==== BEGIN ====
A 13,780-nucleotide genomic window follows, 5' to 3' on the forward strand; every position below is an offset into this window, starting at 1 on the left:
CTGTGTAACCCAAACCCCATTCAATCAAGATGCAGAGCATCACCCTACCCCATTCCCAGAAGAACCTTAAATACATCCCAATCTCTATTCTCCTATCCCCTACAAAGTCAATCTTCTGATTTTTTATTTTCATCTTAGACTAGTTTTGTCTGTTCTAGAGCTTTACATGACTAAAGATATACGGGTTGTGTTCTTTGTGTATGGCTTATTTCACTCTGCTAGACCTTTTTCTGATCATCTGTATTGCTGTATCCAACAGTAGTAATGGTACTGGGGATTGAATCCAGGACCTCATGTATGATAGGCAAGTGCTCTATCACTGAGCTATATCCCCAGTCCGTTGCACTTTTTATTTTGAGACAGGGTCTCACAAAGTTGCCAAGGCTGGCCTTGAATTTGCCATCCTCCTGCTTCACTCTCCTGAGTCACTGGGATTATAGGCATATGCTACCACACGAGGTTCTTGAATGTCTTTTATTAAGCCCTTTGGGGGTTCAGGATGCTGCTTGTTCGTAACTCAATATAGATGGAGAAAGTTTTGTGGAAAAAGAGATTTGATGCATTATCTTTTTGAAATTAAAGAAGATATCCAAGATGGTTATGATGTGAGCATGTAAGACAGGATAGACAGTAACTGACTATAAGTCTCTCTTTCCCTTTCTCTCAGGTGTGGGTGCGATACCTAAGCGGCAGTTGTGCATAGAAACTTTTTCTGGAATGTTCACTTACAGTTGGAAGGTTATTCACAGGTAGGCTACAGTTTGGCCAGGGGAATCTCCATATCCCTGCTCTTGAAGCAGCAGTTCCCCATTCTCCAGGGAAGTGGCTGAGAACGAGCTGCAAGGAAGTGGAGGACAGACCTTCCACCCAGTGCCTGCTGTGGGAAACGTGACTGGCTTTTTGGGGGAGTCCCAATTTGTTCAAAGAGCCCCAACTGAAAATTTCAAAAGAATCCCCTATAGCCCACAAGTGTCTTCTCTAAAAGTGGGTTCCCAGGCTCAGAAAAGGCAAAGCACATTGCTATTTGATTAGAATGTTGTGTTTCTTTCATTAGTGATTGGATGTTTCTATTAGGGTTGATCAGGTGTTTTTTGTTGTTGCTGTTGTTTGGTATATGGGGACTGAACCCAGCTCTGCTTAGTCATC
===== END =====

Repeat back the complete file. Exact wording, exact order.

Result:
A 13,780-nucleotide genomic window follows, 5' to 3' on the forward strand; every position below is an offset into this window, starting at 1 on the left:
CTGTGTAACCCAAACCCCATTCAATCAAGATGCAGAGCATCACCCTACCCCATTCCCAGAAGAACCTTAAATACATCCCAATCTCTATTCTCCTATCCCCTACAAAGTCAATCTTCTGATTTTTTATTTTCATCTTAGACTAGTTTTGTCTGTTCTAGAGCTTTACATGACTAAAGATATACGGGTTGTGTTCTTTGTGTATGGCTTATTTCACTCTGCTAGACCTTTTTCTGATCATCTGTATTGCTGTATCCAACAGTAGTAATGGTACTGGGGATTGAATCCAGGACCTCATGTATGATAGGCAAGTGCTCTATCACTGAGCTATATCCCCAGTCCGTTGCACTTTTTATTTTGAGACAGGGTCTCACAAAGTTGCCAAGGCTGGCCTTGAATTTGCCATCCTCCTGCTTCACTCTCCTGAGTCACTGGGATTATAGGCATATGCTACCACACGAGGTTCTTGAATGTCTTTTATTAAGCCCTTTGGGGGTTCAGGATGCTGCTTGTTCGTAACTCAATATAGATGGAGAAAGTTTTGTGGAAAAAGAGATTTGATGCATTATCTTTTTGAAATTAAAGAAGATATCCAAGATGGTTATGATGTGAGCATGTAAGACAGGATAGACAGTAACTGACTATAAGTCTCTCTTTCCCTTTCTCTCAGGTGTGGGTGCGATACCTAAGCGGCAGTTGTGCATAGAAACTTTTTCTGGAATGTTCACTTACAGTTGGAAGGTTATTCACAGGTAGGCTACAGTTTGGCCAGGGGAATCTCCATATCCCTGCTCTTGAAGCAGCAGTTCCCCATTCTCCAGGGAAGTGGCTGAGAACGAGCTGCAAGGAAGTGGAGGACAGACCTTCCACCCAGTGCCTGCTGTGGGAAACGTGACTGGCTTTTTGGGGGAGTCCCAATTTGTTCAAAGAGCCCCAACTGAAAATTTCAAAAGAATCCCCTATAGCCCACAAGTGTCTTCTCTAAAAGTGGGTTCCCAGGCTCAGAAAAGGCAAAGCACATTGCTATTTGATTAGAATGTTGTGTTTCTTTCATTAGTGATTGGATGTTTCTATTAGGGTTGATCAGGTGTTTTTTGTTGTTGCTGTTGTTTGGTATATGGGGACTGAACCCAGCTCTGCTTAGTCATC